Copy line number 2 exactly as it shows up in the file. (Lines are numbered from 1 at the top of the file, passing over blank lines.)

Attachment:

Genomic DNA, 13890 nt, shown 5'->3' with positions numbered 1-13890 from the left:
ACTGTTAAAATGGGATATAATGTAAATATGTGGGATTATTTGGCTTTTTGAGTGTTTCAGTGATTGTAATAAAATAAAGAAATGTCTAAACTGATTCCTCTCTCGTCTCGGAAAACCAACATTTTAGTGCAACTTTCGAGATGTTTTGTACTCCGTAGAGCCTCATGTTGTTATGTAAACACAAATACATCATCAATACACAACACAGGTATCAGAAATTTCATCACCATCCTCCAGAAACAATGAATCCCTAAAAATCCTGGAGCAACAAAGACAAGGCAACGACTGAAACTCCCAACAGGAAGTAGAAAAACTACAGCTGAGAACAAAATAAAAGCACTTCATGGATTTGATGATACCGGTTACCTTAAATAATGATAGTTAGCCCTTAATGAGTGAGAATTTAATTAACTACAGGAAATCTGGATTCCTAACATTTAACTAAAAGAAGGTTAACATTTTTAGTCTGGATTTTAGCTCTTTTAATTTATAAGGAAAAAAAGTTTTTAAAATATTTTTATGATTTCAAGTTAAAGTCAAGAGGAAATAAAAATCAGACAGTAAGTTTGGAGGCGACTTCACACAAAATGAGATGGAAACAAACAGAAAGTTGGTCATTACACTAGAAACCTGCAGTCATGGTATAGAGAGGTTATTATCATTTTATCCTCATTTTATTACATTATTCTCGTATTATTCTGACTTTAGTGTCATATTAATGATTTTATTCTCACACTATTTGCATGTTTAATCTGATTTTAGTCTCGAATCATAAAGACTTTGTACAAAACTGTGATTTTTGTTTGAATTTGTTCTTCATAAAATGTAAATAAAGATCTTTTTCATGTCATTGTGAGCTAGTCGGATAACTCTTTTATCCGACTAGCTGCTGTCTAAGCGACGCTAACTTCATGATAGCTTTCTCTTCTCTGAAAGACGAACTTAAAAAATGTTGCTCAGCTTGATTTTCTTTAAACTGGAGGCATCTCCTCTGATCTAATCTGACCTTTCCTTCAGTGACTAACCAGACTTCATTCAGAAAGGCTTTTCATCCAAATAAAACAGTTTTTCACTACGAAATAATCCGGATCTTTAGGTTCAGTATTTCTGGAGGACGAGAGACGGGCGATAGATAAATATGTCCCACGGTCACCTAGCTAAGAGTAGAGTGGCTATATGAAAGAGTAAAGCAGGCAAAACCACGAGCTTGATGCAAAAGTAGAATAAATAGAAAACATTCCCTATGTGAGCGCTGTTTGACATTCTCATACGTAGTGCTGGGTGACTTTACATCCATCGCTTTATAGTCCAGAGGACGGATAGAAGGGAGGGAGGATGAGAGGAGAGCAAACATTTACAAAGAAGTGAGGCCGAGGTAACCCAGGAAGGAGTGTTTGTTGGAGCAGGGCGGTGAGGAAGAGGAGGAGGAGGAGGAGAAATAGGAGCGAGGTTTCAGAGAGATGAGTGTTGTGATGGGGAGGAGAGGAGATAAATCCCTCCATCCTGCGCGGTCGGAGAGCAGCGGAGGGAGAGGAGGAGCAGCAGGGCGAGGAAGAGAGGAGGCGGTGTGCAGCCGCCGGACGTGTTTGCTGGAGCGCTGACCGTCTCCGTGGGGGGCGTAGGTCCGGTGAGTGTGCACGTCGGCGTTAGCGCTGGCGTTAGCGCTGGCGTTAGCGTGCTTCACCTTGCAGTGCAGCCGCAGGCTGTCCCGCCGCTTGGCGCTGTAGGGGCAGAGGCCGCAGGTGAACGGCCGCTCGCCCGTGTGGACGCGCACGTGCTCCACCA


ACTGTTAAAATGGGATATAATGTAAATATGTGGGATTATTTGGCTTTTTGAGTGTTTCAGTGATTGTAATAAAATAAAGAAATGTCTAAACTGATTCCTCTCTCGTCTCGGAAAACCAACATTTTAGTGCAACTTTCGAGATGTTTTGTACTCCGTAGAGCCTCATGTTGTTATGTAAACACAAATACATCATCAATACACAACACAGGTATCAGAAATTTCATCACCATCCTCCAGAAACAATGAATCCCTAAAAATCCTGGAGCAACAAAGACAAGGCAACGACTGAAACTCCCAACAGGAAGTAGAAAAACTACAGCTGAGAACAAAATAAAAGCACTTCATGGATTTGATGATACCGGTTACCTTAAATAATGATAGTTAGCCCTTAATGAGTGAGAATTTAATTAACTACAGGAAATCTGGATTCCTAACATTTAACTAAAAGAAGGTTAACATTTTTAGTCTGGATTTTAGCTCTTTTAATTTATAAGGAAAAAAAGTTTTTAAAATATTTTTATGATTTCAAGTTAAAGTCAAGAGGAAATAAAAATCAGACAGTAAGTTTGGAGGCGACTTCACACAAAATGAGATGGAAACAAACAGAAAGTTGGTCATTACACTAGAAACCTGCAGTCATGGTATAGAGAGGTTATTATCATTTTATCCTCATTTTATTACATTATTCTCGTATTATTCTGACTTTAGTGTCATATTAATGATTTTATTCTCACACTATTTGCATGTTTAATCTGATTTTAGTCTCGAATCATAAAGACTTTGTACAAAACTGTGATTTTTGTTTGAATTTGTTCTTCATAAAATGTAAATAAAGATCTTTTTCATGTCATTGTGAGCTAGTCGGATAACTCTTTTATCCGACTAGCTGCTGTCTAAGCGACGCTAACTTCATGATAGCTTTCTCTTCTCTGAAAGACGAACTTAAAAAATGTTGCTCAGCTTGATTTTCTTTAAACTGGAGGCATCTCCTCTGATCTAATCTGACCTTTCCTTCAGTGACTAACCAGACTTCATTCAGAAAGGCTTTTCATCCAAATAAAACAGTTTTTCACTACGAAATAATCCGGATCTTTAGGTTCAGTATTTCTGGAGGACGAGAGACGGGCGATAGATAAATATGTCCCACGGTCACCTAGCTAAGAGTAGAGTGGCTATATGAAAGAGTAAAGCAGGCAAAACCACGAGCTTGATGCAAAAGTAGAATAAATAGAAAACATTCCCTATGTGAGCGCTGTTTGACATTCTCATACGTAGTGCTGGGTGACTTTACATCCATCGCTTTATAGTCCAGAGGACGGATAGAAGGGAGGGAGGATGAGAGGAGAGCAAACATTTACAAAGAAGTGAGGCCGAGGTAACCCAGGAAGGAGTGTTTGTTGGAGCAGGGCGGTGAGGAAGAGGAGGAGGAGGAGGAGAAATAGGAGCGAGGTTTCAGAGAGATGAGTGTTGTGATGGGGAGGAGAGGAGATAAATCCCTCCATCCTGCGCGGTCGGAGAGCAGCGGAGGGAGAGGAGGAGCAGCAGGGCGAGGAAGAGAGGAGGCGGTGTGCAGCCGCCGGACGTGTTTGCTGGAGCGCTGACCGTCTCCGTGGGGGGCGTAGGTCCGGTGAGTGTGCACGTCGGCGTTAGCGCTGGCGTTAGCGCTGGCGTTAGCGTGCTTCACCTTGCAGTGCAGCCGCAGGCTGTCCCGCCGCTTGGCGCTGTAGGGGCAGAGGCCGCAGGTGAACGGCCGCTCGCCCGTGTGGACGCGCACGTGCTCCACCA